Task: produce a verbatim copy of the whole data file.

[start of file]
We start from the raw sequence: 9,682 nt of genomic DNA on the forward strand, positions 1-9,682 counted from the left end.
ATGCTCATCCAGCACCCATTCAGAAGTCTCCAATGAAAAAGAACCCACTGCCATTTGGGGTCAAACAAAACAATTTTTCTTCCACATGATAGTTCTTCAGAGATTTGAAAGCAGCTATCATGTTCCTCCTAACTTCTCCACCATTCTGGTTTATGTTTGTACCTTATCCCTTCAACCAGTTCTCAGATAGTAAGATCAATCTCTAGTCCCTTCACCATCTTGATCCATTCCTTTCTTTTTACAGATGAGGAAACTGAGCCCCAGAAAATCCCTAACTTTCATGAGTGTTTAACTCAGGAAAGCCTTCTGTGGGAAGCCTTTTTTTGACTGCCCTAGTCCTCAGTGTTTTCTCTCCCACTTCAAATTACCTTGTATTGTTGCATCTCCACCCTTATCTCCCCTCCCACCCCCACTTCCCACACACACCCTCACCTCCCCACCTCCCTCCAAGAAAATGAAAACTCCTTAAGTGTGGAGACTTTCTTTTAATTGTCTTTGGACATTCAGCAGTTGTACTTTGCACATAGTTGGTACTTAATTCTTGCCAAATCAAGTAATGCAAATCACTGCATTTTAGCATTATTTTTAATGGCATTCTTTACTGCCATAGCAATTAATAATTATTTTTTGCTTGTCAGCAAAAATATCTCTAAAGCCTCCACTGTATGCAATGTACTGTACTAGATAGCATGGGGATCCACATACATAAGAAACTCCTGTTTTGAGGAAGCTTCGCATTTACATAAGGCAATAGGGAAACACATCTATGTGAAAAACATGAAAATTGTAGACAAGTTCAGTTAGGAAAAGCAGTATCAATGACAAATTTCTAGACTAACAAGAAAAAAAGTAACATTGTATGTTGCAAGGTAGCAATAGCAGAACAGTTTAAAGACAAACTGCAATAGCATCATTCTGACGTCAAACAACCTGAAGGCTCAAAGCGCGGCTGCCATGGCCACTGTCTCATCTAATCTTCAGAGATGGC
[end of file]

We start from the raw sequence: 9,682 nt of genomic DNA on the forward strand, positions 1-9,682 counted from the left end.
ATGCTCATCCAGCACCCATTCAGAAGTCTCCAATGAAAAAGAACCCACTGCCATTTGGGGTCAAACAAAACAATTTTTCTTCCACATGATAGTTCTTCAGAGATTTGAAAGCAGCTATCATGTTCCTCCTAACTTCTCCACCATTCTGGTTTATGTTTGTACCTTATCCCTTCAACCAGTTCTCAGATAGTAAGATCAATCTCTAGTCCCTTCACCATCTTGATCCATTCCTTTCTTTTTACAGATGAGGAAACTGAGCCCCAGAAAATCCCTAACTTTCATGAGTGTTTAACTCAGGAAAGCCTTCTGTGGGAAGCCTTTTTTTGACTGCCCTAGTCCTCAGTGTTTTCTCTCCCACTTCAAATTACCTTGTATTGTTGCATCTCCACCCTTATCTCCCCTCCCACCCCCACTTCCCACACACACCCTCACCTCCCCACCTCCCTCCAAGAAAATGAAAACTCCTTAAGTGTGGAGACTTTCTTTTAATTGTCTTTGGACATTCAGCAGTTGTACTTTGCACATAGTTGGTACTTAATTCTTGCCAAATCAAGTAATGCAAATCACTGCATTTTAGCATTATTTTTAATGGCATTCTTTACTGCCATAGCAATTAATAATTATTTTTTGCTTGTCAGCAAAAATATCTCTAAAGCCTCCACTGTATGCAATGTACTGTACTAGATAGCATGGGGATCCACATACATAAGAAACTCCTGTTTTGAGGAAGCTTCGCATTTACATAAGGCAATAGGGAAACACATCTATGTGAAAAACATGAAAATTGTAGACAAGTTCAGTTAGGAAAAGCAGTATCAATGACAAATTTCTAGACTAACAAGAAAAAAAGTAACATTGTATGTTGCAAGGTAGCAATAGCAGAACAGTTTAAAGACAAACTGCAATAGCATCATTCTGACGTCAAACAACCTGAAGGCTCAAAGCGCGGCTGCCATGGCCACTGTCTCATCTAATCTTCAGAGATGGC